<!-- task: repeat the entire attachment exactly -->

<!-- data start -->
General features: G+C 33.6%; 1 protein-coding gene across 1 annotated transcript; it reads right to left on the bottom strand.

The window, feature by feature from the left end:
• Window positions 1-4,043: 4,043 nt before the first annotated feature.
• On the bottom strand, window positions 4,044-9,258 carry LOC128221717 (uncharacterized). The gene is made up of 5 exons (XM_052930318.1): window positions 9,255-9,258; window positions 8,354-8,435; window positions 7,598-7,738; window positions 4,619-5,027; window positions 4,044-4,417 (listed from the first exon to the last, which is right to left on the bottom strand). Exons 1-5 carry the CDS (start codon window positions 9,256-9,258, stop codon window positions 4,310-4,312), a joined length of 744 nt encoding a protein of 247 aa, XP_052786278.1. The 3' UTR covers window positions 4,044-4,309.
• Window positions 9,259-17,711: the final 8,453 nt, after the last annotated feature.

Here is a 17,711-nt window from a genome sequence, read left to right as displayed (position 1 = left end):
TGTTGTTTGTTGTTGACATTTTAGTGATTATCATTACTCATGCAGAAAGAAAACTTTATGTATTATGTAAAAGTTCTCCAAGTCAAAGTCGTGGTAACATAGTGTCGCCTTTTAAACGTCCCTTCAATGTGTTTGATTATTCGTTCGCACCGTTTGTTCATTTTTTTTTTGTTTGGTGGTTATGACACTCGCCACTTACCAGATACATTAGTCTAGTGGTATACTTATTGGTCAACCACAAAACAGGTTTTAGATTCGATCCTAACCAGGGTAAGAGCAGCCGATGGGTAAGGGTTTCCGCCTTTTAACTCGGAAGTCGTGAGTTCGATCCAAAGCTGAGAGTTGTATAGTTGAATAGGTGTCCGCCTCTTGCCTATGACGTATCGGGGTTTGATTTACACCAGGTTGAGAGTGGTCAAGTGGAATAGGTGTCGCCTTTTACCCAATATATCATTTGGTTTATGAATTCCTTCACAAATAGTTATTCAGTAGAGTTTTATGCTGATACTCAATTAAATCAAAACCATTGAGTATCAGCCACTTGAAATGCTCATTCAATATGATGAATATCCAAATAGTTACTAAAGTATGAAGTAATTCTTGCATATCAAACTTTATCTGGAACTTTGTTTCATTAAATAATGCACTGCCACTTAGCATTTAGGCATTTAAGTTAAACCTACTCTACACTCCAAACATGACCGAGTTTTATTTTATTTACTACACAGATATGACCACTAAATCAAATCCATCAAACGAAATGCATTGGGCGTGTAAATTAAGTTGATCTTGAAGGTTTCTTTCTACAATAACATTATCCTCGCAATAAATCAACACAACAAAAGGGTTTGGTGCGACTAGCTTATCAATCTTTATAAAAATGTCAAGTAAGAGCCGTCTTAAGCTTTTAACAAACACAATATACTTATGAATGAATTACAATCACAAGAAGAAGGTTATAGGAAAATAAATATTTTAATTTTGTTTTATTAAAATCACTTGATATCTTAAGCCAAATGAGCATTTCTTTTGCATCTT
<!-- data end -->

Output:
General features: G+C 33.6%; 1 protein-coding gene across 1 annotated transcript; it reads right to left on the bottom strand.

The window, feature by feature from the left end:
• Window positions 1-4,043: 4,043 nt before the first annotated feature.
• On the bottom strand, window positions 4,044-9,258 carry LOC128221717 (uncharacterized). The gene is made up of 5 exons (XM_052930318.1): window positions 9,255-9,258; window positions 8,354-8,435; window positions 7,598-7,738; window positions 4,619-5,027; window positions 4,044-4,417 (listed from the first exon to the last, which is right to left on the bottom strand). Exons 1-5 carry the CDS (start codon window positions 9,256-9,258, stop codon window positions 4,310-4,312), a joined length of 744 nt encoding a protein of 247 aa, XP_052786278.1. The 3' UTR covers window positions 4,044-4,309.
• Window positions 9,259-17,711: the final 8,453 nt, after the last annotated feature.

Here is a 17,711-nt window from a genome sequence, read left to right as displayed (position 1 = left end):
TGTTGTTTGTTGTTGACATTTTAGTGATTATCATTACTCATGCAGAAAGAAAACTTTATGTATTATGTAAAAGTTCTCCAAGTCAAAGTCGTGGTAACATAGTGTCGCCTTTTAAACGTCCCTTCAATGTGTTTGATTATTCGTTCGCACCGTTTGTTCATTTTTTTTTTGTTTGGTGGTTATGACACTCGCCACTTACCAGATACATTAGTCTAGTGGTATACTTATTGGTCAACCACAAAACAGGTTTTAGATTCGATCCTAACCAGGGTAAGAGCAGCCGATGGGTAAGGGTTTCCGCCTTTTAACTCGGAAGTCGTGAGTTCGATCCAAAGCTGAGAGTTGTATAGTTGAATAGGTGTCCGCCTCTTGCCTATGACGTATCGGGGTTTGATTTACACCAGGTTGAGAGTGGTCAAGTGGAATAGGTGTCGCCTTTTACCCAATATATCATTTGGTTTATGAATTCCTTCACAAATAGTTATTCAGTAGAGTTTTATGCTGATACTCAATTAAATCAAAACCATTGAGTATCAGCCACTTGAAATGCTCATTCAATATGATGAATATCCAAATAGTTACTAAAGTATGAAGTAATTCTTGCATATCAAACTTTATCTGGAACTTTGTTTCATTAAATAATGCACTGCCACTTAGCATTTAGGCATTTAAGTTAAACCTACTCTACACTCCAAACATGACCGAGTTTTATTTTATTTACTACACAGATATGACCACTAAATCAAATCCATCAAACGAAATGCATTGGGCGTGTAAATTAAGTTGATCTTGAAGGTTTCTTTCTACAATAACATTATCCTCGCAATAAATCAACACAACAAAAGGGTTTGGTGCGACTAGCTTATCAATCTTTATAAAAATGTCAAGTAAGAGCCGTCTTAAGCTTTTAACAAACACAATATACTTATGAATGAATTACAATCACAAGAAGAAGGTTATAGGAAAATAAATATTTTAATTTTGTTTTATTAAAATCACTTGATATCTTAAGCCAAATGAGCATTTCTTTTGCATCTT